“Searing . . . rendered in vivid, painful, and regularly funny reminiscence. But more than anything else, this bildungsroman is a wry document of American class strata.” – O, The Oprah Magazine

“Magnificent… at turns exuberant, humorous, unsentimental, imaginative, keen. … The locus of the book is [Gerald’s] extraordinary journey. … Along the way, he learns plenty about his country, the elites who run it and the underclass subject to their rule. He often relays his insight with indelible aphorism. …His life, and this memoir, serve as proof of his prodigious talents, of the truth that, for the gifted like him, struggles … can yield something miraculous.” New York Times Book Review

“Infuriating and deeply moving . . . It’s a rare memoirist who does not just recall, but inhabits the past, who understands that memory is a pliable thing, a means to, not the end of, a story . . . There’s a bit of Barbara Kingsolver in this, a bit of James Baldwin . . . urgent, lyrical [and] timely.” –Texas Observer 


 2. About Casey Gerald (Yale MC '09) 

Casey Gerald (Yale MC '09) grew up in Oak Cliff, Texas and went to Yale, where he majored in political science, played varsity football and interned at Lehman. After receiving an MBA from Harvard Business School, he cofounded MBAs Across America. He has been featured on PBS Newshour, MSNBC, at TED and SXSW, on the cover of Fast Company, and in The New York Times, Financial Times, and many more.

Ted Talk Profile:

Ted Talk "The Gospel of Doubt" (2016):


Wikipedia Entry: 

3. Where to find the book: 

Google Books

Other sources: your library (including inter-library loan), retailers, Amazon Kindle edition is $10.99 [direct link] or use the free Kindle app on any device; book is available from all booksellers in every format).  

It also may be available to borrow (for free) on WorldCat   
(Enter your location)

Alas it isn't available at OpenLibrary  or The Internet Archive

Used book sellers include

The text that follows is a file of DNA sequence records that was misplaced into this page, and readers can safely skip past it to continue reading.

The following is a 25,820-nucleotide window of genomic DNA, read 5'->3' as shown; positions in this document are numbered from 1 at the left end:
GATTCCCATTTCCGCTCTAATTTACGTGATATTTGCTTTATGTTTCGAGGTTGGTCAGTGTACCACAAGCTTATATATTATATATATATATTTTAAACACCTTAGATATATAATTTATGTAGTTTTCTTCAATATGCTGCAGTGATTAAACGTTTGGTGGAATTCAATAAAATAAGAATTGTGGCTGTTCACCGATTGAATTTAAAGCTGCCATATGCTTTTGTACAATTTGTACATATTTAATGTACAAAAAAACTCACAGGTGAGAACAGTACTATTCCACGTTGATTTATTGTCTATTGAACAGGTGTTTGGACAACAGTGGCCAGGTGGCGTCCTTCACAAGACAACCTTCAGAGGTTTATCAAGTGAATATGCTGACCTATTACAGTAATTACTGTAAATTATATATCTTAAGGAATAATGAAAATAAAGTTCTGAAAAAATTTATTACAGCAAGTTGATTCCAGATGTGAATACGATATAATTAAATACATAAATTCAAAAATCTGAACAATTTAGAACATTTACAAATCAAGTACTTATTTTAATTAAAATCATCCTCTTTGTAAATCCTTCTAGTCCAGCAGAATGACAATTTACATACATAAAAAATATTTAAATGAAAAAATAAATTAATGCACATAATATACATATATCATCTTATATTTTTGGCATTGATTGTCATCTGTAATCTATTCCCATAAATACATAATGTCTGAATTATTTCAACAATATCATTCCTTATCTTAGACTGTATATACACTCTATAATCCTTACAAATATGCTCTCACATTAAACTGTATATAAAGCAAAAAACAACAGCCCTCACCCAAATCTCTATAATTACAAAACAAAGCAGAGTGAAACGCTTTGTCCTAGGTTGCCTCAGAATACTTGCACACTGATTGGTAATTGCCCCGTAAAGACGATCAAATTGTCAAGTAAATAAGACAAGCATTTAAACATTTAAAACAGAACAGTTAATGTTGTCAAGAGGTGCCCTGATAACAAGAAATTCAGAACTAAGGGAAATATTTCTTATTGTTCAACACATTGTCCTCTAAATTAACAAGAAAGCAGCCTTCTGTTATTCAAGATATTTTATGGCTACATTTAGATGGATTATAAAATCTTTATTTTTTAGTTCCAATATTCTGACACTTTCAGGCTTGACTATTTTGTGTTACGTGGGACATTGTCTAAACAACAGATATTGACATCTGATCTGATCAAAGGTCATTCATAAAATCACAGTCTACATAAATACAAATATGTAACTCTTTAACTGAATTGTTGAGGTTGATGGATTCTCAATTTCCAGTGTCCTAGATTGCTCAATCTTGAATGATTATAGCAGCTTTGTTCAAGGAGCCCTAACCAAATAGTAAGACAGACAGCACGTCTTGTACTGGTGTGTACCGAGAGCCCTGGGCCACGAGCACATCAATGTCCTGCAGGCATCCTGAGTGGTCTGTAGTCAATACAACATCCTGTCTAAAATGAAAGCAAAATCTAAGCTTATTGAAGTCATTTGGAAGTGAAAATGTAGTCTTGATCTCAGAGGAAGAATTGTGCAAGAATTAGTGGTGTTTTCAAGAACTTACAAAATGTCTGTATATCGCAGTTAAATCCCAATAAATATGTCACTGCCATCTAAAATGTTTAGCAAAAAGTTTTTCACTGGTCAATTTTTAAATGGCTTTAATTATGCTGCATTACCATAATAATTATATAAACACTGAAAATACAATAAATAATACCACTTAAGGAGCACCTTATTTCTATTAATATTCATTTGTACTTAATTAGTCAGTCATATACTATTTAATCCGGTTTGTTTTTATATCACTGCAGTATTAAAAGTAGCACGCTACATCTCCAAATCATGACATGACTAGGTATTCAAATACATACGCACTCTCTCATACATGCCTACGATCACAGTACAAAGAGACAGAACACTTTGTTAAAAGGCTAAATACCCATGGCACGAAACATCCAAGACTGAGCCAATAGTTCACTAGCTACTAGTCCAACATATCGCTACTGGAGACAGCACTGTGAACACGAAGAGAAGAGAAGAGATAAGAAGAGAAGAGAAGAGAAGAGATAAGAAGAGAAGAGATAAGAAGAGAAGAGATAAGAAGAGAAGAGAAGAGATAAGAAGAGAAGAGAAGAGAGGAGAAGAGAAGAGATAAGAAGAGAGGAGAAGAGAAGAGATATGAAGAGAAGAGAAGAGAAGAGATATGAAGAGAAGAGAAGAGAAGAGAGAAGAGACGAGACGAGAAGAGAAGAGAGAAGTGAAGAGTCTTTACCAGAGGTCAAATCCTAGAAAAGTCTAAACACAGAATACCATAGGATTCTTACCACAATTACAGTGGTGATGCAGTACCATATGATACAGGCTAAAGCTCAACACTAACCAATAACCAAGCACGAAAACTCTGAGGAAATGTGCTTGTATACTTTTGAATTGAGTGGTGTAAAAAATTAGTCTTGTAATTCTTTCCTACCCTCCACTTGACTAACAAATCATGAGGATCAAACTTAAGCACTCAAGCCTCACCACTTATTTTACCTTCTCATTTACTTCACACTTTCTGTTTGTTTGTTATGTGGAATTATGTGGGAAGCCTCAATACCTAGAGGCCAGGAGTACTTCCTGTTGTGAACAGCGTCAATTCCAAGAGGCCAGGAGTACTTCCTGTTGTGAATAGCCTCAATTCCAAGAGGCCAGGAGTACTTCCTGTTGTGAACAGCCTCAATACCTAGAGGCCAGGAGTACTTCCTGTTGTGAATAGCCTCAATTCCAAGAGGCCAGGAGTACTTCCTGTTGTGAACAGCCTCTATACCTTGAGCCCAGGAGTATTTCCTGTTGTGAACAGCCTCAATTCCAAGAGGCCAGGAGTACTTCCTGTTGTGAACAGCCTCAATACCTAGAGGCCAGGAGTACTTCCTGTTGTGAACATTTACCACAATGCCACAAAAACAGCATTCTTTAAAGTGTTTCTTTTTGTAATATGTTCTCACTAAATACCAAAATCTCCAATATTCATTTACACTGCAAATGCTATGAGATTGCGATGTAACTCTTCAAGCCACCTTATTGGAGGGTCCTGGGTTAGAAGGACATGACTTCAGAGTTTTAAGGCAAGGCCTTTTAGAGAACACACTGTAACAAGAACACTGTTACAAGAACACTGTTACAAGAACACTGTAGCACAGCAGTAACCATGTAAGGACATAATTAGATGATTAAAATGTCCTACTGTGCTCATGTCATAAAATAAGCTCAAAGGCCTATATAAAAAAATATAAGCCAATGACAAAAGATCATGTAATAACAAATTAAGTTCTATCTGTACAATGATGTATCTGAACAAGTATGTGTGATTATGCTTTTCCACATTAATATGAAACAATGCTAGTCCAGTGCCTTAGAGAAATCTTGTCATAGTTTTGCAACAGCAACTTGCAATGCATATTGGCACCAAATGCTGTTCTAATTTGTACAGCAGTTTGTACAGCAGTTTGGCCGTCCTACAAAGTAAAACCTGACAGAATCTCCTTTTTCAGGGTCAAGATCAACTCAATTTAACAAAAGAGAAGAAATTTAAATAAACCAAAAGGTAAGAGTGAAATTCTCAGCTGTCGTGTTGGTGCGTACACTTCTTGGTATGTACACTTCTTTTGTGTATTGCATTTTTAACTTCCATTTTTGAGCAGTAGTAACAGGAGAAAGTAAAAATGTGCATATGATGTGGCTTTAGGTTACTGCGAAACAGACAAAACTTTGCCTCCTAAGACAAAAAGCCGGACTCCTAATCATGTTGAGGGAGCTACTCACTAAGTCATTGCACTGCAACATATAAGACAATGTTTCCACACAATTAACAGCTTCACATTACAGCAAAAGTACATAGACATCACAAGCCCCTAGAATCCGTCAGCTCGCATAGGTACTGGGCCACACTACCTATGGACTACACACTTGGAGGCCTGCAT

Better World Books - $5.37


Alibris Books  



4. *OPTIONAL RESOURCES* for the book and author here:  


Penguin Random House Publisher's page:

Reading Guide



5. Reviews

Yale Alumni Magazine

 “Original, important books often defy summary, and even a string of quotations can’t capture the reading experience. This is true of Casey Gerald’s There Will Be No Miracles Here...In eloquent prose, and with a fluid storytelling that helps explain the viral popularity of his TED talk, Gerald unfolds a coming-of-age tale by turns poignant and triumphant, fierce and surprising. It is a telling that hums with humor, erudition, and grace.” – Yale Alumni Magazine


NPR Review: 


School Library Journal

"When the author was 12, he waited for the Rapture at his paternal grandfather's church in Dallas on New Year's Eve in 1999. The new millennium arrived, but the world did not end. Gerald's father, Rod, a former college football hero, fell from grace, succumbing to drugs and prison life. The author's mother, Debra, had mental health issues and was in and out of his life. Gerald and his older sister, Tashia, lived off their mother's disability checks. He became a varsity football star at South Oak Cliff High School and was recruited to play football on a scholarship at Yale. He entered the educational and political echelons of society, navigating power lunches, secret societies, and success on Wall Street and Washington, DC and overseas. But Gerald soon becomes aware of social inequalities. He also struggles with his burgeoning sexuality, disillusionment, and loneliness at the top. This memoir moves away from the tropes of the American dream and "succeeding against the odds." Biblical and literary references are threaded throughout. Gerald's love for American political and cultural history is astounding. Some readers will find parts hard to read, especially given the use of the N word and Gerald's portrayal as the anti-poster child of the LGBTQ communities. VERDICT An eye-opening purchase for mature teens.—Donald Peebles, Brooklyn Public Library"